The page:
When Aaron Zelman, the founder of Jews for the Preservation of Firearms Ownership, died just before Christmas at his home in Wisconsin, eulogies poured in from people Zelman had impacted. One came from Eugene Volokh, who said that Zelman’s "most notable contribution was research pointing out the frequency with which genocide has been preceded by prohibiting arms possession by the targeted victims."
When he jumped into Normandy on June 6, 1944 with the 506th Parachute Infantry Regiment of the 101st Airborne Division, Easy Company's Lt. Dick Winters landed with one weapon: his jump knife. As happened to many of his fellow paratroopers, the blast of air on exiting the plane blew away his M-1 Garand and the famous leg bag, concocted by the British to carry more gear.
Vilius Brazenas, a native Lithuanian, was on the frontlines of the freedom fight for the span of several generations and resisted both Nazi and Communist oppression of his homeland. This Interview of Brazenas by William F. Jasper originally appeared in The New American on August 14, 2000. It is being reprinted in tribute to his recent passing on October 3, at the age of 97.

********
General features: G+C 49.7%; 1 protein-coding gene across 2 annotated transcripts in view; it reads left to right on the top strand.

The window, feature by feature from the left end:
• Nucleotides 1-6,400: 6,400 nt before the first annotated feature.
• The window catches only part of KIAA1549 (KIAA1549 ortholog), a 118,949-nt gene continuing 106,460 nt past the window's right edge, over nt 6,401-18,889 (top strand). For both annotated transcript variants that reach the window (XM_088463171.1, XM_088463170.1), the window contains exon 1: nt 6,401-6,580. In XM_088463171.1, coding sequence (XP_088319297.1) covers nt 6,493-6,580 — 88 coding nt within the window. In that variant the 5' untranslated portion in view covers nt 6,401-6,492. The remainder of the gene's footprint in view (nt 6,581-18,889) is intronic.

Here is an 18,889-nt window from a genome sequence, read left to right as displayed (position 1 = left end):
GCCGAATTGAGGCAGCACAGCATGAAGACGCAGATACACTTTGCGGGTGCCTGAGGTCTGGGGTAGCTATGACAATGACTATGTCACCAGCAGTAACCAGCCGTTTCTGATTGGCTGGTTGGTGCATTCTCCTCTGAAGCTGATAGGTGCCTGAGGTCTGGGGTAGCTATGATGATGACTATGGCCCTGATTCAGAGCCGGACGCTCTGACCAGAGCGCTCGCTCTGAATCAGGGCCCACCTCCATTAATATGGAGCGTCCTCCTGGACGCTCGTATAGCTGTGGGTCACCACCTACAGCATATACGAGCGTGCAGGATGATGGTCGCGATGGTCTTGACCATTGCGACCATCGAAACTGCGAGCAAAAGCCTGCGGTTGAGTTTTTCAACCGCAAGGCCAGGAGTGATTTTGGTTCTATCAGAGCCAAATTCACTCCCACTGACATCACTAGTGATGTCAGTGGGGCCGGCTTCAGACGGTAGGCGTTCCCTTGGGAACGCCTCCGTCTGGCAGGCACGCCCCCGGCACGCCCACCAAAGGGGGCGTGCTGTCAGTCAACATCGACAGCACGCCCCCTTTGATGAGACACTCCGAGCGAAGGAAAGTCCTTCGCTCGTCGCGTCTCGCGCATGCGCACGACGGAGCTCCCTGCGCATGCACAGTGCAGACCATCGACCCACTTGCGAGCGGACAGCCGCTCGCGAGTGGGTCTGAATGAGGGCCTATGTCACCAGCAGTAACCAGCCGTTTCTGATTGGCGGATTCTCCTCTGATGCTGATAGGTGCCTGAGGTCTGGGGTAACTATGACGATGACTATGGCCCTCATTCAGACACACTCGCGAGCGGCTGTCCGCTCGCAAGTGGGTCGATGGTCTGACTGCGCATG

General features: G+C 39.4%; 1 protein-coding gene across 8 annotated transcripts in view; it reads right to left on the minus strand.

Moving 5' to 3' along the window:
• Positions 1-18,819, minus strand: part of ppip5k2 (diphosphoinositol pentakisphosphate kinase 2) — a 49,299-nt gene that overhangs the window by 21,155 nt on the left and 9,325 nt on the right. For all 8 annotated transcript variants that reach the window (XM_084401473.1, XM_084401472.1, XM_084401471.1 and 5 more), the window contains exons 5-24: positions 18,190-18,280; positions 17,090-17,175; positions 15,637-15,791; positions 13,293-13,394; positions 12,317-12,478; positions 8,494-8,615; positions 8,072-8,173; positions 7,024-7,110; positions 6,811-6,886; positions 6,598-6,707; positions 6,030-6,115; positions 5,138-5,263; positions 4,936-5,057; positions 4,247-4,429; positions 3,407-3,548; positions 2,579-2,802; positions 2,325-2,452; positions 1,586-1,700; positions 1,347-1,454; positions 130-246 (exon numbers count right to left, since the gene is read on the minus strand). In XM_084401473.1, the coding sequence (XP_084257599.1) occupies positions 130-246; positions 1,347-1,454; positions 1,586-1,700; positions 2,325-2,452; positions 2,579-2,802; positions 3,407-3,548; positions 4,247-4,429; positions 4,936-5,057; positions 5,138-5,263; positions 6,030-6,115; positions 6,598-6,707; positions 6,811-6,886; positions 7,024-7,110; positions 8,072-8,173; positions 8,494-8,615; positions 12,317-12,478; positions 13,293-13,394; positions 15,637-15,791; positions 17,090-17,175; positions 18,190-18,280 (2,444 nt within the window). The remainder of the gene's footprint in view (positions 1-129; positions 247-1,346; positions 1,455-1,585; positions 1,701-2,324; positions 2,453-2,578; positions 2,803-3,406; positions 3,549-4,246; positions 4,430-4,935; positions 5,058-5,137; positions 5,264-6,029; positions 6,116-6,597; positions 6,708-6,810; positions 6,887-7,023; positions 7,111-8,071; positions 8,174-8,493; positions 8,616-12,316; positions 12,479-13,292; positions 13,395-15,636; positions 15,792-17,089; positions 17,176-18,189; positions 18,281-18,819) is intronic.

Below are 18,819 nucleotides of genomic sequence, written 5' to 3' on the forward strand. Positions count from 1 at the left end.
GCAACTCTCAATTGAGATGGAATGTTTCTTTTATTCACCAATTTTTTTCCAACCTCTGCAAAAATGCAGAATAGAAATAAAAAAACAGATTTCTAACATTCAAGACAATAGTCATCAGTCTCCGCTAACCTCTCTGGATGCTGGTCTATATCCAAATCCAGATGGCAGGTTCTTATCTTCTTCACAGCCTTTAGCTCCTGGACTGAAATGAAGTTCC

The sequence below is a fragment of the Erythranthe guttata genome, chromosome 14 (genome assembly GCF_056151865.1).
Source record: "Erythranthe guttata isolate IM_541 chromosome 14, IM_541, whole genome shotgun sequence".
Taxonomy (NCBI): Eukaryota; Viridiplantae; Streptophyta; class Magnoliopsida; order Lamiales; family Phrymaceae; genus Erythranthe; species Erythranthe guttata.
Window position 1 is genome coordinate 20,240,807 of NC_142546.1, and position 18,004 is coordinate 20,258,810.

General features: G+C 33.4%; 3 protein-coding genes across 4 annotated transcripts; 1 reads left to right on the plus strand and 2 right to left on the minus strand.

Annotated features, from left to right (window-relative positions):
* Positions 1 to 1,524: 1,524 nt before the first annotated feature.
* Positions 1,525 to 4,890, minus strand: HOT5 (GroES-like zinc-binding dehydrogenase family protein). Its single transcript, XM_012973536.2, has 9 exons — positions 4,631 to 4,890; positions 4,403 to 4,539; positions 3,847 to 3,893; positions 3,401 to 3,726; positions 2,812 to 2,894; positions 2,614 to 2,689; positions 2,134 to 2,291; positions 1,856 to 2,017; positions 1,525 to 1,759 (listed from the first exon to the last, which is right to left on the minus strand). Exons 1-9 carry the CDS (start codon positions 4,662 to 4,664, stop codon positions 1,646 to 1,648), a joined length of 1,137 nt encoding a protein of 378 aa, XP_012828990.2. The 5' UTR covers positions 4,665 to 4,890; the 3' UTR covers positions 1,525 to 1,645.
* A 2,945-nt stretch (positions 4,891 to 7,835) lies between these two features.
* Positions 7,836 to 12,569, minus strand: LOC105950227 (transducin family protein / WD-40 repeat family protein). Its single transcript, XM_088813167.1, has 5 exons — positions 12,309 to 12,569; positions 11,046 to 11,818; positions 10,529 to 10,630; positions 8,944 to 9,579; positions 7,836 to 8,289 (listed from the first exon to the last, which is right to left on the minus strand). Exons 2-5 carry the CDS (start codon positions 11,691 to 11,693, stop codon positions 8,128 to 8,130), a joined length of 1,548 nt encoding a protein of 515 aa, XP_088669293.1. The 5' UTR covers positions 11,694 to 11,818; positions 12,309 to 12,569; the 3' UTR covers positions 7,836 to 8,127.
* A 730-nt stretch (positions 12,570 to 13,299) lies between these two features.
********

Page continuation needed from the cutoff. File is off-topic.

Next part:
In this era of potty-mouthed comedians, good clean humor that isn’t cloying is hard to come by. The Red Skeltons and Victor Borges of yesterday would have trouble getting a laugh from today’s jaded audiences, who expect the unexpected, edgy, and outré from their funnymen. Most of us who enjoy a good laugh have gotten used to tolerating “a little” profanity or inappropriate subject matter from our comedians, as long as the coarser material is bleeped out (see: Jon Stewart’s “The Daily Show”).
Like most conservatives, Joseph Sobran, enjoyed being a contrarian, flatly contradicting the conventional wisdom, which he liked to describe as "what everybody thinks everybody else thinks." Joe Sobran wasn't "everybody" and he was only too happy to challenge, in his own special way, many of the things that "everybody knows." Things like "You can't turn back the clock."